China’s tea culture has a long-standing history that dates back to the Tang dynasty, more than eleven centuries ago. Since then traditional teahouses have become a common fixture in Chinese cities and villages as a place for drinking tea, relaxation, and entertainment. While the contemporary establishments usually adhere to a traditional or minimalist aesthetic, it is always refreshing to see architects and designers approaching the concept of a teahouse through a more creative and innovative lens, as is the case for Icha Chateau’s new luxury restaurant and tea bar in Shanghai.
Housed in a mid-19th-century colonial heritage building in a newly developed outdoor shopping district, local architecture and interior design practice Spacemen have found inspiration in the rolling hills of tea plantations to create a sculptural space of subtle luxury and modern sophistication.
The stern sensibility of the immaculately renovated exterior of the heritage building belies the wondrous playfulness of the interiors but the designers have artfully incorporated a few hints of what lies inside. Angled brass slats elegantly framing the glazed arches provide shading from the midday sun but also bestow upon the brick facades as sense of understated opulence. Likewise, the swirling, teapot-like structure that fronts the outdoor tea bar adds a dash of flair to the sedate pedestrian area while at night it becomes a dazzling beacon of light.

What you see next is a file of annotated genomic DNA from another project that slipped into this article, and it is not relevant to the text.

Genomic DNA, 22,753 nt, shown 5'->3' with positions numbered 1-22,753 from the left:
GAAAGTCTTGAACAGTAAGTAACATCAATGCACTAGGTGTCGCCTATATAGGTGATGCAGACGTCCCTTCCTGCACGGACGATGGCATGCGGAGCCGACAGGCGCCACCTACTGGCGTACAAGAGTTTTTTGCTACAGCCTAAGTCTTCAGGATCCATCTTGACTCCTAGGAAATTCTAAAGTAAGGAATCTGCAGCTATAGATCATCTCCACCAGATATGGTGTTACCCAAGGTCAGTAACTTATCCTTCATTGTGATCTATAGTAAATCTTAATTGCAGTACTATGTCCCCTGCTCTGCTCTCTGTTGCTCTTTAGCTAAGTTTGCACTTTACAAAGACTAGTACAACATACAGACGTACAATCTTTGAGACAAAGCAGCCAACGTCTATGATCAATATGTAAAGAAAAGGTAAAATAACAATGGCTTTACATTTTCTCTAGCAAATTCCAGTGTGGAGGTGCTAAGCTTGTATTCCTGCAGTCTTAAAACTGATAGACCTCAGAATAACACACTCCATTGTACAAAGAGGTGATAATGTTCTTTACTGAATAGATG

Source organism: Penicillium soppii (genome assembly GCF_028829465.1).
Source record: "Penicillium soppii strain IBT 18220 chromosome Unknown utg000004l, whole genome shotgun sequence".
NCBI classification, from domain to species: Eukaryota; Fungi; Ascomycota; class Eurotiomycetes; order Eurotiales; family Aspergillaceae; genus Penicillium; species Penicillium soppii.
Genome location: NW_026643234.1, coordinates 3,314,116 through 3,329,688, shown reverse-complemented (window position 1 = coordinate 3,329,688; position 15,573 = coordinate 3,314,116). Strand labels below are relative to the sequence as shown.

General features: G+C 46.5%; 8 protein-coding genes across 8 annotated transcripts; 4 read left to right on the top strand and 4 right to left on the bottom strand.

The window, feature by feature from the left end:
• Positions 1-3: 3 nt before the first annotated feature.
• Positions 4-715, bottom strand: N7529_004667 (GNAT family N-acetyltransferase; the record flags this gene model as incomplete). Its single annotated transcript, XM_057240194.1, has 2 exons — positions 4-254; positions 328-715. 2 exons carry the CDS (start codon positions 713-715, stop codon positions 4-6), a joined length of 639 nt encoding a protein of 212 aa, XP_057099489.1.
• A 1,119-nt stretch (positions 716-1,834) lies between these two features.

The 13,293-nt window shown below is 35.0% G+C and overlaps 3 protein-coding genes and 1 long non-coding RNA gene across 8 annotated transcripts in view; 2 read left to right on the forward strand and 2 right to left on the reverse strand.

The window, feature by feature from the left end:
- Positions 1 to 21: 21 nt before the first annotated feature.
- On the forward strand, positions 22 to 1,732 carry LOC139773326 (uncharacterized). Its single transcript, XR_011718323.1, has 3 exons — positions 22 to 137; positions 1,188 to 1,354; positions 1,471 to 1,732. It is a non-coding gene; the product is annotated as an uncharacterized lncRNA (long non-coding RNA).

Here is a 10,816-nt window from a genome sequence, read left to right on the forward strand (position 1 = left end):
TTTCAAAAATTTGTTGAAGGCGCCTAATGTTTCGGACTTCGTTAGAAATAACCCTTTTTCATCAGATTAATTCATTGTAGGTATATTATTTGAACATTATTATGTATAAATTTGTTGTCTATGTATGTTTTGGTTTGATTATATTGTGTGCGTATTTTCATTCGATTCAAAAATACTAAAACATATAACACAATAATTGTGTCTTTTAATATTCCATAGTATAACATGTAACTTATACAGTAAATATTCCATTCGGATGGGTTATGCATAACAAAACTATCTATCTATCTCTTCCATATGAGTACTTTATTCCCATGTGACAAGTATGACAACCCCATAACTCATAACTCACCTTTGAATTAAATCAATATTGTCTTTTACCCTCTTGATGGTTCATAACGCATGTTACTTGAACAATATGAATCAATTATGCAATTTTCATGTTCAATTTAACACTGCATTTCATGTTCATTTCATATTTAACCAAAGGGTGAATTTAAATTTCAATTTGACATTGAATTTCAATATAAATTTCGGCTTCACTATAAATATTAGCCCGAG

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In the main dining area, guests are seated below a sublime, gleaming canopy made out of 35,000 meters of gold chains that form a series of undulating planes; the disembodied landscape is an allusion to the scenic topography of endless rolling hills where tea is cultivated.